Building peace in the minds of men and women

Academics strengthen research into safety of journalists

10 July 2019


Tracking attacks on journalists (L:R) Albana Shala, Guy Berger, Diana Maynard, Sara Torsner and Jackie Harrison

Harnessing computing power to research attacks on journalists is on the cards. This is according to experts speaking in Madrid this week at the annual conference of the International Association for Media and Communications Research. 

The academics behind the initiative are from the Centre for Freedom of the Media (CFOM) at the University of Sheffield. They are led by Prof Jackie Harrison, UNESCO Chair on Media Freedom, Journalism Safety and the Issue of Impunity at the university.

Their initiative is framed in the context of the Sustainable Development Goals, which recognize among other indicators for progress, one that enables the measurement of changes in the state of safety of journalists.
Elaborating on the new advances in the academic contribution to this monitoring, Prof Harrison said it was important to address data gaps, using local data, developing an events-based methodology, and evolving the infrastructure for pooling data from different sources.

Her team member Dr Sara Torsner explained that their efforts aimed to generate sophisticated data categorisation and disaggregation, with the objective of merging data from different sources, harmonising data categories, and using additional information from descriptive text sources.

A further CFOM colleague, Dr Diana Maynard, showed the IAMCR session that complex events like assassinations of journalists could be assessed through computerized data gathering and analysis of a range of sources. 

The results offered comparable categories of attacks that were integrated with recognized classifications such as those the ICCS codes of the UN Office of Drugs and Crime, and those of HURIDOCs.
Maynard affirmed: “This outcome enables us to investigate patterns, trends and early warnings, leading to a better understanding of the contexts in which threats to journalists can escalate into a killing undertaken with impunity.”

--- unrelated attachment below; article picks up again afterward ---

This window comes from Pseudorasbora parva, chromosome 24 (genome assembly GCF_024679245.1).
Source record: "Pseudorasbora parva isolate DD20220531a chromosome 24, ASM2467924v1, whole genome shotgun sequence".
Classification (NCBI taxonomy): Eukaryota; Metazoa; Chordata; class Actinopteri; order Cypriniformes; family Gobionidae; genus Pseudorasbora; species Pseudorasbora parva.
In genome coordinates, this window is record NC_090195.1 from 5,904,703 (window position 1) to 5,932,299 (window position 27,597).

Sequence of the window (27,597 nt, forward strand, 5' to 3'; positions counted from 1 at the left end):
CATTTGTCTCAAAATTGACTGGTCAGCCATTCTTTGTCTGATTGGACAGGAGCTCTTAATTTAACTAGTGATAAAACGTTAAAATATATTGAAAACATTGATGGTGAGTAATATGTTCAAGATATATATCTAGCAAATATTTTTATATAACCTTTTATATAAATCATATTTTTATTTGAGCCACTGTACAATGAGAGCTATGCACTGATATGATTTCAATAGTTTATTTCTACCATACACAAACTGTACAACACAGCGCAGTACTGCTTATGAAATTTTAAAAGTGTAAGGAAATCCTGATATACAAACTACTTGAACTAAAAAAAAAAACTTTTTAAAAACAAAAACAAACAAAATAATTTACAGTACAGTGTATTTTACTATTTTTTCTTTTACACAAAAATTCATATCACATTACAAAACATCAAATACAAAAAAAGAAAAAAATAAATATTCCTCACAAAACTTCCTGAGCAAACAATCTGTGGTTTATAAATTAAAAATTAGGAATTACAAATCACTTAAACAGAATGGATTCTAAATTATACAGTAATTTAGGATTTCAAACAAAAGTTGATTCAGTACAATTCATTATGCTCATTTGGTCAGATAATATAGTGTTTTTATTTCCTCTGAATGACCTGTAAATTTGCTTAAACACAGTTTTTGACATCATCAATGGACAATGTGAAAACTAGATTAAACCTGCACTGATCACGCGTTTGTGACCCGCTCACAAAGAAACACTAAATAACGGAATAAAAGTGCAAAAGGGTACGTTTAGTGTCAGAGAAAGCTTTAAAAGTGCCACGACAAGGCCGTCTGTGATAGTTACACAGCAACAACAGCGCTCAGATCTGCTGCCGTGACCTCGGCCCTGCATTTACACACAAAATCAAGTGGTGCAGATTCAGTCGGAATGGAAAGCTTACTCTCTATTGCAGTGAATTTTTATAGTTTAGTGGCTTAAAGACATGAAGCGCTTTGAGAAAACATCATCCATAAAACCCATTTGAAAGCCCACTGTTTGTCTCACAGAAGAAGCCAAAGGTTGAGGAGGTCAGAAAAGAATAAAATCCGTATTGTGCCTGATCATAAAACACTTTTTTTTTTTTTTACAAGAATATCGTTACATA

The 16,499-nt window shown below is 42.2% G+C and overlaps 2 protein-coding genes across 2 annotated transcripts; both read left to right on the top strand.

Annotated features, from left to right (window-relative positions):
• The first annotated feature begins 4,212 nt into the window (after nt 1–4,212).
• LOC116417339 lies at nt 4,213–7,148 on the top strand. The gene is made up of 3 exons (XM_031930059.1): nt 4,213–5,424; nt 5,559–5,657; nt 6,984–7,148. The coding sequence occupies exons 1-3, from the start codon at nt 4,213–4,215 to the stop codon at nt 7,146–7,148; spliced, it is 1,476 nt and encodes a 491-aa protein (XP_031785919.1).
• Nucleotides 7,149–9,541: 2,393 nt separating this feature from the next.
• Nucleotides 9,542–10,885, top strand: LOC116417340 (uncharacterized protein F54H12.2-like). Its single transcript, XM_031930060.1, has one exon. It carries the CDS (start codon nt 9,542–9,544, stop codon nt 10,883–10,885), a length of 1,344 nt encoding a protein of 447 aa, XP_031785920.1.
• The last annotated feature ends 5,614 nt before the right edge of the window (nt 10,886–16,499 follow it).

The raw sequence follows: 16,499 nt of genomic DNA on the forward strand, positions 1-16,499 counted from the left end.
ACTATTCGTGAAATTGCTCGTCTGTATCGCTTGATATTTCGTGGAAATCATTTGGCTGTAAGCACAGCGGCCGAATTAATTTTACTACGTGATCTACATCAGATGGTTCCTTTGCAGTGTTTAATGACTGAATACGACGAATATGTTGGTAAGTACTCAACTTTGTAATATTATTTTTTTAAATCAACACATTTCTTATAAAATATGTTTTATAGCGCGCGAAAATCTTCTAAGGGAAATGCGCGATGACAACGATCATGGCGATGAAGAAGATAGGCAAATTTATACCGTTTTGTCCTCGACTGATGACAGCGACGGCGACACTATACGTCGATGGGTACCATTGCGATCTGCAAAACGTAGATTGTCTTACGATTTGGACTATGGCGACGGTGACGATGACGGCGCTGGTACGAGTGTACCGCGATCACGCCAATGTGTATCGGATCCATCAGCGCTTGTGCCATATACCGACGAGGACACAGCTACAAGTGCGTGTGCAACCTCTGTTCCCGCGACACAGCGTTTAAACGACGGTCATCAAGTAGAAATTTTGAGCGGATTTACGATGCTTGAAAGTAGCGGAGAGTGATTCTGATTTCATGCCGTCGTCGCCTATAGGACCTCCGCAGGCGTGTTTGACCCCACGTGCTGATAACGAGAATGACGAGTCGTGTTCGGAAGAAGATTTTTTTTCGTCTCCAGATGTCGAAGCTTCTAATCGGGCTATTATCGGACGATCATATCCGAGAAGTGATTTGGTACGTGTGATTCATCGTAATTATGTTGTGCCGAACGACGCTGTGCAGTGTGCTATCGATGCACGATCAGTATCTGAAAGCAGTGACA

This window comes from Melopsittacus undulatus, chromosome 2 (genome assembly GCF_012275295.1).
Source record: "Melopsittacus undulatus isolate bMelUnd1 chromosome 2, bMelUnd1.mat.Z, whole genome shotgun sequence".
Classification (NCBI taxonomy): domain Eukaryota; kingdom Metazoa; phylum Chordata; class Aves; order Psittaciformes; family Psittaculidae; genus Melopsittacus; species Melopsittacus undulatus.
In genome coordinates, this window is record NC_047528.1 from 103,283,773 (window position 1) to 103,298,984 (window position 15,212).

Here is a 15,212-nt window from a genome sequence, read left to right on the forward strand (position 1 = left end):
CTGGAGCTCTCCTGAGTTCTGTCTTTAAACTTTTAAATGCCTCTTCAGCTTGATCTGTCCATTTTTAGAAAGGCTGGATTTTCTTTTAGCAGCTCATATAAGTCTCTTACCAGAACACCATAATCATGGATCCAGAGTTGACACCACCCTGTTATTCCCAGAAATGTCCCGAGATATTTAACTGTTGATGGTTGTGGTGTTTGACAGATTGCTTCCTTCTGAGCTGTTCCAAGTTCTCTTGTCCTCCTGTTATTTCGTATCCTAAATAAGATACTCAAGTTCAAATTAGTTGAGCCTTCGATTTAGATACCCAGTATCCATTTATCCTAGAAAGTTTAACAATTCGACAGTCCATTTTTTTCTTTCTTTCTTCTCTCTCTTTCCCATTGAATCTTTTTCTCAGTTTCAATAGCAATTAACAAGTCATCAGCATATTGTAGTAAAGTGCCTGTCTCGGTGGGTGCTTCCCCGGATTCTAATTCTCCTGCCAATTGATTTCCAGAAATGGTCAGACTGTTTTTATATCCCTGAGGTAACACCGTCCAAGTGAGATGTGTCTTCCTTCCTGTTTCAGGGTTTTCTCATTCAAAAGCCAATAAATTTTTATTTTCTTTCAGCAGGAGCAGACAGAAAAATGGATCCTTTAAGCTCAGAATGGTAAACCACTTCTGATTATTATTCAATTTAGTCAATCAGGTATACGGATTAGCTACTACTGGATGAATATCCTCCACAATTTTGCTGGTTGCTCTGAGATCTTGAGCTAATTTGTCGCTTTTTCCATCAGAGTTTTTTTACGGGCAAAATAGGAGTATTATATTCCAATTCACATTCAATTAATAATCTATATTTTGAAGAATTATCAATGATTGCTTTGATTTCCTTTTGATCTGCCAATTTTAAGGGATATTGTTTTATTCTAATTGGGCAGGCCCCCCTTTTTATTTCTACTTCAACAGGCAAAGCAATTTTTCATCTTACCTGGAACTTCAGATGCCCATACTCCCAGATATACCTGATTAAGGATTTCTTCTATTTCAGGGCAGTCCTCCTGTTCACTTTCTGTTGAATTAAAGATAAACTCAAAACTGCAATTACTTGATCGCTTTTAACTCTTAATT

The CFOM work is structured in relation to SDG 16 which calls for states to promote peaceful and inclusive societies for sustainable development, provide access to justice for all and build effective, accountable and inclusive institutions at all levels. 

Within this Goal, the safety indicator, which is numbered 16.10.1 by the UN Statistics Commission, was elaborated during the session by UNESCO’s Guy Berger, Director for Freedom of Expression and Media Development. 

“UNESCO tracks this indicator globally by tallying the numbers of killings of journalists and the cases that are judicially resolved, and reports the results into the SDG monitoring process,” he said. 

Resolutions at the UN General Assembly, the UN Human Rights Council and UNESCO encourage states to include 16.10.1 in their annual monitoring, as well as in the periodic Voluntary National Reviews (VNRs) under the UN’s High Level Political Forum (HLPF), said Berger.

“At national level, a lot more extensive monitoring is possible beyond the global picture which concentrates on killings and impunity. For example, national monitoring can cover online harassment of journalists which is happening in many countries even where journalists are not facing the danger of being murdered,” he noted. 

Next week, UNESCO will have a side event on monitoring journalistic safety at the HLPF, convened in conjunction with the Lithuanian delegation to the UN and other members of the Group of Friends of Safety of Journalists in New York missions.
Albana Shala, of Free Press Unlimited, and former chair of UNESCO’s International Programme for the Development of Communication, responded to the presentations in the session. “Academic research can help our work in civil society’s monitoring of safety, and I encourage researchers to include monitoring of impunity as well,” she said.